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How Gums and Teeth Can Get Damaged from Chewing on Ice


Posted on 9/25/2019 by Dr. Elizabeth Vivona
How Gums and Teeth Can Get Damaged from Chewing on IceIn the heat of the summer, a cold drink filled with ice is a great way to cool off. However, if you have a habit of chewing on ice as you enjoy your beverage, you're likely putting your teeth and gums at risk. These are a few ways that your mouth could be injured by chewing on ice.

What Chewing on Ice Does to Your Mouth


The damage associated with chewing on ice can lead to major oral health problems. When you chew ice, your teeth are at risk for chips and cracks. You could break the enamel, and if the inner layers of these teeth are impacted, you make experience considerable pain. Sensitivity will also result, especially when drinking or eating foods of high or low temperature extremes. Chewing on ice could also cut the gums and lead to problems with crowns, fillings, and other dental restorations.

How to Stop Chewing Ice


For some people, chewing on ice is more of a habit rather than something they really enjoy doing. If you find that you are craving ice, you may need to visit your doctor to see if you have anemia or any other medical problem that could lead to this habit.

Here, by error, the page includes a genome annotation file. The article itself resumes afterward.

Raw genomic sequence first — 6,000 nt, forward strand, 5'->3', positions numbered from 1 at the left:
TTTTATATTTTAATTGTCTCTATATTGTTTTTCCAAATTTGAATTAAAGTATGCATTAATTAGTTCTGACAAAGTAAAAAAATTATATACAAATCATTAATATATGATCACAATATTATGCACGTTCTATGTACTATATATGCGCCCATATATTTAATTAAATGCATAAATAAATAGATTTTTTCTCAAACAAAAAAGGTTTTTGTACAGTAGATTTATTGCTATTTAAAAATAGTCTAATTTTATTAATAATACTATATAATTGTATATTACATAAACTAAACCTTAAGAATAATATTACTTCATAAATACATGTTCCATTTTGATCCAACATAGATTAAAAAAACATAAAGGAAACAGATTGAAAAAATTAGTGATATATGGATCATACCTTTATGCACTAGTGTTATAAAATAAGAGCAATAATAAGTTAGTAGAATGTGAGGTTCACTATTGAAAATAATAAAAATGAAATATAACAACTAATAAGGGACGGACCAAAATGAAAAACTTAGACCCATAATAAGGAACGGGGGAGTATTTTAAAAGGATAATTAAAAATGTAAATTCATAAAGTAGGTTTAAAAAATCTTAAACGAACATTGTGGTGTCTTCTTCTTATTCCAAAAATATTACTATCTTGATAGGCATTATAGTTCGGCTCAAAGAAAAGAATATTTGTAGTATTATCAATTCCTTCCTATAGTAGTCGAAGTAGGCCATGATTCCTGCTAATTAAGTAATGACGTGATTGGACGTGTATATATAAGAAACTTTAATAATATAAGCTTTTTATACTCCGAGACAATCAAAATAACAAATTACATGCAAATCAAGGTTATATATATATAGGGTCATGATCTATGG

If a medical issue isn't to blame for your ice chewing, you can find a satisfying alternative. Suck on ice cubes instead of chewing them, or crush them up in a food processor to create a slushy mix. If the satisfying crunching sound is what you are after, there are plenty of healthy veggies like carrots and celery that can offer this effect without the potential to damage your teeth.

Has your mouth been injured by chewing on ice, or are you in need of a dental cleaning this summer? Give our office a call today to set up your next appointment.

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